On Wednesday, Prime Minister Justin Trudeau said his government will swear in a new cabinet on Nov. 20 and move ahead with a promised cut to personal income taxes as its first order of business.
Monday’s election returned the Liberals to power, but with a minority government.
In his first public comments since his Monday night “victory” speech, Mr. Trudeau indicated he will govern on an issue-by-issue basis rather than negotiate a formal arrangement with a smaller party to win confidence votes in Parliament.
“I intend to sit down with all party leaders in the coming weeks to talk about their priorities, about how we can work together to respond to the preoccupations that Canadians have from one end of this country to the other to the other,” he said. “It will be various and varied conversations, but I can tell you it is not in our plans at all to form any sort of formal coalition, formal or informal coalition.”
That Mr. Trudeau rejected a formal coalition government (which by definition requires members of an opposition party in cabinet), comes as no surprise. However, Trudeau’s comments also indicate he has rejected the option of having a B.C. type “confidence and supply agreement” which would have outlined an agreed upon governing policy agenda with a smaller party – without the need for opposition representation in cabinet.
This is what is in place in B.C.
On May 29, 2017, the BC NDP and the BC Greens agreed that the three Green MLAs would support the 41 NDP MLAs on important budgetary and financial matters, in exchange for consultation and consideration of Green Party ideas. The deal gave the newly dubbed “GreeNDP” partnership the votes to topple Christy Clark’s Liberal government on June 29, 2017.
There were 50 policy items in the BC NDP-Green agreement and almost all have either been completed or are underway. The agreement lasts 4 years.
In a pre-election announcement regarding what he expected from a minority government, NDP Leader Jagmeet Singh said his party was open to all possibilities: a formal deal to prop up the Liberals as in BC, a coalition government with NDP members in cabinet, or simply pressing them on the NDP policy wish list on a vote-to-vote basis.
However, in that pre-election announcement, Mr. Singh did not express a preference for any one of the three approaches. Post-election, this left Trudeau in the driver’s seat in determining how government business will be conducted in the newly elected minority government. By choosing the issue by issue approach, Trudeau may have denied Mr. Singh the leverage over the government agenda that he would have had with either of the two other possible governing options.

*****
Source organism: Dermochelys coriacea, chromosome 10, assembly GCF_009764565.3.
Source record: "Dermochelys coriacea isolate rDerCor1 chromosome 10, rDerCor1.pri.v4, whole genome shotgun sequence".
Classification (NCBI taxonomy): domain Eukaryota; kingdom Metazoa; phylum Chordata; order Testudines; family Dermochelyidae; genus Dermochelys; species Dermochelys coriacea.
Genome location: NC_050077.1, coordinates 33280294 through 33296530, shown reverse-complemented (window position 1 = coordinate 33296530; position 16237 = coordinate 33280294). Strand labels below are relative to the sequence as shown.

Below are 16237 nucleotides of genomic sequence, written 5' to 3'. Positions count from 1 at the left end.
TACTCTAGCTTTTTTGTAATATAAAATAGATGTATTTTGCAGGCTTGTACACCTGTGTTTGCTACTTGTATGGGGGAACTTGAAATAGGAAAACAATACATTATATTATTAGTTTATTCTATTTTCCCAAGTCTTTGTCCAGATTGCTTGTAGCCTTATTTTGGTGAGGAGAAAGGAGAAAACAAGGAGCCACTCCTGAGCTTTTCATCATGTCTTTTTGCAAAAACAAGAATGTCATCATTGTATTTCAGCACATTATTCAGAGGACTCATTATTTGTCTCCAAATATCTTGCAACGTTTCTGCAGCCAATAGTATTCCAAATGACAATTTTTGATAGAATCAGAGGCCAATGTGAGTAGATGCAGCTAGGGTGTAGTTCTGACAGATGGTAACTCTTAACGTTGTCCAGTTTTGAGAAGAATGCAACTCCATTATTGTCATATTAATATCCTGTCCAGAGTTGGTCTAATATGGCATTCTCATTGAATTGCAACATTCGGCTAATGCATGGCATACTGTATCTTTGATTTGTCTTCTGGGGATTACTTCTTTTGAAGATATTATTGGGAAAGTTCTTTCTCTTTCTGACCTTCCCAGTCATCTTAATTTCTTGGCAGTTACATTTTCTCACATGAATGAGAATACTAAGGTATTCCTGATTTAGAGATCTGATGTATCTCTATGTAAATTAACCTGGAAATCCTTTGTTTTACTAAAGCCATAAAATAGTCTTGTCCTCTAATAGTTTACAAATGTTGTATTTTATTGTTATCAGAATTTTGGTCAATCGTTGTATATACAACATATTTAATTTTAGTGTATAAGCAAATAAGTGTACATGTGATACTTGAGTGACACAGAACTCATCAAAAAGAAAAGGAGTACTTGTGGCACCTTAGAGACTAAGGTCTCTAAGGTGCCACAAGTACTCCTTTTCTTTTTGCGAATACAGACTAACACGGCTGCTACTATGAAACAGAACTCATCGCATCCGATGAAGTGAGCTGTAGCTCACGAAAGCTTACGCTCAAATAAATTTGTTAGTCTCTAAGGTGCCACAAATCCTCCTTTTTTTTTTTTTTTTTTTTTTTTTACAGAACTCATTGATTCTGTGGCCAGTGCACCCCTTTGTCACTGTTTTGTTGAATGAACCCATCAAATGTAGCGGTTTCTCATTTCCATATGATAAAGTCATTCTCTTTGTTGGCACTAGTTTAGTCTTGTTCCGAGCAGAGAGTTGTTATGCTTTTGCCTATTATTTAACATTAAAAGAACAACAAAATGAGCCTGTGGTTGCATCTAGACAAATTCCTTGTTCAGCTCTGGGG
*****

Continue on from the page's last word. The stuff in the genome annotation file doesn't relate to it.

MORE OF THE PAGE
For example, on Wednesday, the Prime Minister indicated that his positions on some of the most heated issues of the campaign have not changed. As an example, he said the Liberal government will continue to support the construction of the Trans Mountain pipeline as quickly as possible.
Mr. Singh opposes the Trans Mountain pipeline.
Mr. Trudeau also said he will be counting on “progressive” parties to support key parts of the government agenda.
“I expect them to be able to vote with us on things like the very first thing we will do, which will be putting forward a bill to lower taxes for the middle class,” he said.
The Liberal Party promised to increase the basic personal exemption so that – once fully implemented – Canadians do not pay taxes on the first $15,000 they earn. The current exemption applies up to $12,069 of income in 2019 and the Liberal platform promised to increase that gradually over four years, starting in 2020.
The party said this will save the average family nearly $600 a year.
It is not clear why Mr. Trudeau expects progressive parties to support his tax cut. No personal tax cuts were promised by the Bloc Québécois, the NDP or the Green Party.
However, in his pre-election list of minority government expectations, Mr. Singh did indicate that his “wealth tax” on individual assets over $20 million was an NDP priority. Clearly, Mr. Trudeau and Mr. Singh are entering this minority government with very different approaches to tax policy.
Ironically, the Conservatives did promise a personal tax cut that was similar in size to the one proposed by the Liberals with a few small differences. However, there is no reason to think that Conservative leader Andrew Scheer would be willing to support the Liberals in a confidence motion even if it is on a tax measure similar to one of his own platform proposals.
What comes next
The Prime Minister did not indicate when Parliament will be recalled. After the 2015 October election, the Trudeau government released a fall fiscal update in November that included the party’s promised tax changes. The House of Commons then sat for seven days in December to pass those measures in time for the 2016 tax year.
It is possible that Trudeau will stick to his 2015 playbook and introduce the first stage of his increase in the personal tax exemption in December.
The difference this time is that he needs more than Liberal votes to get his tax cut passed and securing those additional votes depends on his government having a workable approach to minority government – which it is not clear it has at the present time.
But then it is not clear that the NDP, Bloc or Greens know how they are going to approach this minority government either.
Such is politics in the age of the perpetual campaign. The truth is that the so-called “brain trusts” in our political parties are really just election strategists that give very little thought to actual governing and getting things done.
In a majority government, this is often hidden from public view.
In a minority situation, it is there for all to see.
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Seems an improvement! Watch and see…